Disney Girl Challenge: Woah-o-oh, Vampirina!

Vampirina Collage 1

Well, would you look at that – actual nail art on this nail art blog!  However, owing to the fact that my brain now seems to be permanently stuck in Disney auto-pilot mode, you know there’s gots to be some House of the Mouse in here somewhere.

This is Vampirina.  She may be blue, with pointy teeth, but she’s just like you!  Or she’s like the three to six-year-olds who are her target television audience, where she has a cute namesake show about her family’s spooky adventures in Pennsylvania.  It’s a Disney Junior production, though fairly new, which means the kids haven’t quite lost their wee minds over Vampirina and her friends as much as they have over, say, Doc McStuffins or those weirdo PJ Masks critters.  Give it time; I feel like this one is going to be big.

I’m a good 35 years off Vampirina’s targeted age range, but I just find it utterly adorable.  Vampirina Hauntley’s a spooktacular little baby goth, and she’s the kind of thoughtful, self-possessed and totally normal kid anyone would be delighted to call their own.  That she’s a blue-skinned, pointy-toothed vampire from a strange country filled with unfamiliar customs is a metaphor for anybody who may think of themselves as an “other,” although the show doesn’t whap you over the head with its message of acceptance and friendship and understanding.  Or maybe it does and I’ve just been brainwashed after staring into Vampirina’s unmoving purple eyes for too long (my one complaint with the show – the animation is flat, although the rich colours and design of the show are straight out of a Tim Burton movie.)  It’s a terror-ifically delightful and non-irritating children’s show with a kind heart, a great message and a colourful gothic look, and I love it for it, child(-at-heart) or no.  Also, James Van Der Beek voices Vee’s father, Boris, Lauren Graham her mother, Oxana, and Wanda Sykes Vampirina’s 473-year-old gargoyle best friend, Gregoria.  It’s so insanely charming.

Vampirina 3

I nearly gave myself a case of the battys when we walked out of a ride on a recent trip to Hollywood Studios and Vampirina was right across the street holding a character meet-and-greet!  We jumped into line and didn’t feel the least bit weird about the fact that we were the only adults around. 🙂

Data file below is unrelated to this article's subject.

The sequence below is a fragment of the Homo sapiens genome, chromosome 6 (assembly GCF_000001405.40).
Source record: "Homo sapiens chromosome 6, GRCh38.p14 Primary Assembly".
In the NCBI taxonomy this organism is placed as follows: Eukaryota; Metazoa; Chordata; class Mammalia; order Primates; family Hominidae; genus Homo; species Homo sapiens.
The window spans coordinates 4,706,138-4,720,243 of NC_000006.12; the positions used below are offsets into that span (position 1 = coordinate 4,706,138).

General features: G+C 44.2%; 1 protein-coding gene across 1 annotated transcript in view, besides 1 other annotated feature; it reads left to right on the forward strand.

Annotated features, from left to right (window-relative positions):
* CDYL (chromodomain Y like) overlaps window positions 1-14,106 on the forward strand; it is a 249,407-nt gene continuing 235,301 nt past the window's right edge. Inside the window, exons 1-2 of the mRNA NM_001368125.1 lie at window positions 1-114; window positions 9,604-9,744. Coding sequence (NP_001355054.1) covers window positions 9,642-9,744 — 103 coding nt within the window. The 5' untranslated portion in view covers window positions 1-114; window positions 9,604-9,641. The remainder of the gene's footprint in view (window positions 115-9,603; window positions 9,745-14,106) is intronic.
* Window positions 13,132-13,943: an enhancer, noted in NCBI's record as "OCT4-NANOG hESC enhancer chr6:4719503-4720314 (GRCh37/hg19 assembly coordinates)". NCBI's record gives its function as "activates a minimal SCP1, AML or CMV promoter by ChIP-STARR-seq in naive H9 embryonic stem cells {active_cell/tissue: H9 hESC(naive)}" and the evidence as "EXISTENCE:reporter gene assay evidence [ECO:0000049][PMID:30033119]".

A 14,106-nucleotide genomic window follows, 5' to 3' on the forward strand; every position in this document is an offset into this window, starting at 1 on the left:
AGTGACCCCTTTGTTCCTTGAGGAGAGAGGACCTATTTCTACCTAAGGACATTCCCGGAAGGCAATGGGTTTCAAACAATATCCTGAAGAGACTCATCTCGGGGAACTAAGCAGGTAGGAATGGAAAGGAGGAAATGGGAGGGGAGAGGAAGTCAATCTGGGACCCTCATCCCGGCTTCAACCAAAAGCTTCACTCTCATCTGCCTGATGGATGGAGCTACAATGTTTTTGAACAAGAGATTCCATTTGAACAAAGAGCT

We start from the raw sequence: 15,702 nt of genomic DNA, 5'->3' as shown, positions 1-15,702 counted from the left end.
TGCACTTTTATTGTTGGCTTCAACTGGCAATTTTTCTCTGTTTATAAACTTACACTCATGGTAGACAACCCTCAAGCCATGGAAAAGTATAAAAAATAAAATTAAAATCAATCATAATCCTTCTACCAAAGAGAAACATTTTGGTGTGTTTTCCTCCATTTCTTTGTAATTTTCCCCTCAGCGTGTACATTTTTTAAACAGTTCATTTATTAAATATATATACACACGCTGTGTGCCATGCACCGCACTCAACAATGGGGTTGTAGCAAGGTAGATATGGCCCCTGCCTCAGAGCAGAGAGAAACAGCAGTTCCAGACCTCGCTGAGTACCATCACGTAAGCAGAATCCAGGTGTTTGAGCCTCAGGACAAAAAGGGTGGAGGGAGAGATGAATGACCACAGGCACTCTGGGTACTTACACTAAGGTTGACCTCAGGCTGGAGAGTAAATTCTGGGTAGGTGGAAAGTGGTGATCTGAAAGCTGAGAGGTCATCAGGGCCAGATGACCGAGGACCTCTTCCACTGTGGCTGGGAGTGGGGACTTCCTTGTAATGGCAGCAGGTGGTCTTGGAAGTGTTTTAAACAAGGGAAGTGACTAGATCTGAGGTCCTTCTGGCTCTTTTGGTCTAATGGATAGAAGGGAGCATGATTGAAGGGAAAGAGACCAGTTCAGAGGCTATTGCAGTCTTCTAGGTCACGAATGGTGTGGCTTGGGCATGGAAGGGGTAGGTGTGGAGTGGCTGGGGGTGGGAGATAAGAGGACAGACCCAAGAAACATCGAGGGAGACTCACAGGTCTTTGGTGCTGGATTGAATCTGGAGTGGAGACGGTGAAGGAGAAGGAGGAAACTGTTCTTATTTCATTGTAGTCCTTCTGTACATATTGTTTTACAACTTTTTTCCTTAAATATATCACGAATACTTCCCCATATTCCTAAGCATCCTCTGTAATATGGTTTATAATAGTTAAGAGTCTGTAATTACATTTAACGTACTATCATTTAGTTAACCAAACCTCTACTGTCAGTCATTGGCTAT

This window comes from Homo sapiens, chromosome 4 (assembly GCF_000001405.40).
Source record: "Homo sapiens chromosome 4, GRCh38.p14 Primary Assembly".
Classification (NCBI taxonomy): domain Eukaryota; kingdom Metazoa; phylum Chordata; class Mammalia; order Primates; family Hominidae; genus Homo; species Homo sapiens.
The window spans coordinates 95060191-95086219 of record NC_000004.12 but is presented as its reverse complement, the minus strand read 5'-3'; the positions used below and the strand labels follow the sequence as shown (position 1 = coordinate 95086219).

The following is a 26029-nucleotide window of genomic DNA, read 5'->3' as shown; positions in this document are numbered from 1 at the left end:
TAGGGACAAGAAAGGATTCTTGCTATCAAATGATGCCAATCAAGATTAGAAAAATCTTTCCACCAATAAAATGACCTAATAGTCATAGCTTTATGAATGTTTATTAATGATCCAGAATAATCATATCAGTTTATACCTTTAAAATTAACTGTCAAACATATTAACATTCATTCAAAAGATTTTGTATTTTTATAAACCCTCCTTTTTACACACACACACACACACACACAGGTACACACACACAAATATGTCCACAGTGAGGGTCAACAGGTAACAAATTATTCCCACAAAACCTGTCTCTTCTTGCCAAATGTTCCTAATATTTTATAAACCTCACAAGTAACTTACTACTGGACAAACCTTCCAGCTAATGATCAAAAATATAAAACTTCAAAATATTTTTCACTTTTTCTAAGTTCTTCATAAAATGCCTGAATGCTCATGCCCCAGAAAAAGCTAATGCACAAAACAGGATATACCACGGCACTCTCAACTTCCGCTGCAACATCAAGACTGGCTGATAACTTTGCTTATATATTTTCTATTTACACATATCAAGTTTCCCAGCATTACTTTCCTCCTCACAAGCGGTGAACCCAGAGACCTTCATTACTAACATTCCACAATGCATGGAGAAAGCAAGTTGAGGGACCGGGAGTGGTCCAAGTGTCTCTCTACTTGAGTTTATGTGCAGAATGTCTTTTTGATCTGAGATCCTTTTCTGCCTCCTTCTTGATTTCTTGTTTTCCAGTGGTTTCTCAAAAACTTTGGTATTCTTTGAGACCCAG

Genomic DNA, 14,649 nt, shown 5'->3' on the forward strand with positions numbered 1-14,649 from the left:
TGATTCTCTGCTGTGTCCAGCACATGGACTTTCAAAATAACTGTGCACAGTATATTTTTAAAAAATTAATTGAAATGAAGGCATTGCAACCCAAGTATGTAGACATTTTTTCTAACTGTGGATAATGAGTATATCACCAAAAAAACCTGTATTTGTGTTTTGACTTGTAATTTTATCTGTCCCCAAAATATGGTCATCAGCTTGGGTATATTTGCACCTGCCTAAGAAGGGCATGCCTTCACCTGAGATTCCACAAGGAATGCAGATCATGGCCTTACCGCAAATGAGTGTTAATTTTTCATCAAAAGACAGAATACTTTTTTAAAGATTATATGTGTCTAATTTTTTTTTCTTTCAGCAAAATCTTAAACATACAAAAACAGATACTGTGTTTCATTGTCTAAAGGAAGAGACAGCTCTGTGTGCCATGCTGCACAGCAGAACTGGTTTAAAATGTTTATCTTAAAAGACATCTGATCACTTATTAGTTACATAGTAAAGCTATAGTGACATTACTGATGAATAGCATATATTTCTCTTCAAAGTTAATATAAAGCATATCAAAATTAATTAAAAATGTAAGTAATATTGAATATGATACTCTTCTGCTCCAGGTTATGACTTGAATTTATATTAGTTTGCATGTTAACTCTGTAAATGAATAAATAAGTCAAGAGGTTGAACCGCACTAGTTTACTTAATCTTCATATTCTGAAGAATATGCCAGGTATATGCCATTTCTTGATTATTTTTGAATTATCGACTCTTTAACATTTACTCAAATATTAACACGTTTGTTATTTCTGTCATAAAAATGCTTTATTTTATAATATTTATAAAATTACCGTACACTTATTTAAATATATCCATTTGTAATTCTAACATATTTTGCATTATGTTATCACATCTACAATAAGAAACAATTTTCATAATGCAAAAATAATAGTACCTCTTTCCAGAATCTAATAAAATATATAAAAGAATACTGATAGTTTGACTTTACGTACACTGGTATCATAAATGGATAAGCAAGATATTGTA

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And oh my gosh, she was SO cute!  On the show, Vampirina plays guitar in a band with her human friends Poppy and Bridget.  The Ghoul Girls thrash out in Vampirina’s stone tower bedroom, and Vampirina’s all about those rawk fingers.  She actually got so excited here after we asked about her band that she nearly stuck her devil horns straight up Mr. Finger Candy’s nose!

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Is there something wrong with us that we’ll stand in line to meet real life plushie representations of fictional animated characters?  Yeah, probably!  But it’s a lot like Vampirina unlocking her inner ghoul – it feels good, so we’re doing it.  Family motto of the last 365 days, actually.  So glad we got to meet this cutie – one day it will probably pay off in cool-loser Aunt Sandra stories for some delighted six-year-olds. 😉

Vampirina Collage 2

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Fall Fun Fridays: Dropping the Blogging Ball

Leaf Collage

Good morning, friends!  If you’ve followed along with my last couple of posts, you know I started off the week with a power outage, and am now ending it with a cold.  In between I sneezed a lot, and re-bought the entire contents of my refrigerator.  Every part of my body aches today, but my heart aches the most for Ottawa’s small business owners and restaurateurs – anyone who deals in perishable goods, really – who lost tens of thousands of dollars in spoiled stock over the weekend.  Food waste makes me feel punchy; that we were all, to various degrees, subjected to this little (or not so little) indecency is just compounding my poor, sickly mood.  It’s been a weird week.

Today’s Fall Fun Friday prompt – that’s the little blogging collective I’m part of – was to discuss the books, movies and television programs you’re anticipating this Fall.  I’m pretty well ride-or-die for only one show, and that’s The Good Place, which premiered last night (no spoilers, please, it’s sitting on Apple TV waiting for one sneeze-free hour!)  Aside from that, I’m looking forward to Brooklyn 9-9’s move to NBC (their Halloween episodes are wonderful, and build off the previous seasons’ episodes, if you’re into that kind of tightly knit continuity, which I am.)  I’ve got one more episode of Castle Rock to tackle, if I can just get over the “WHAT IN SWEET, FROSTING-COVERED HELL IS GOING ON HERE?” of it all (what’s going on is I could stare at Bill Skarsgard’s cut glass cheekbones and giant, wounded eyes all. day. long, and yes, I’m totally that pervy old lady; my favourite headline about the guy is from a Mashable article titled “It’s not Bill Skarsgard’s fault that he looks like hot Satan,” heh.)

On the cinema side of things, I’m quite pumped for Wreck-It Ralph 2; Vanellope Von Schweetz is a mouthy little heroine of mine.  Hmm, that’s about it for movies, or at least new movies.  If we’re talking the things I watch every Fall and Halloween, we could be here for a while (The Nightmare Before Christmas, of course, Blair Witch 2: Book of Shadows, a weird new obsession with Hocus Pocus because I can’t get away from it at Disney.)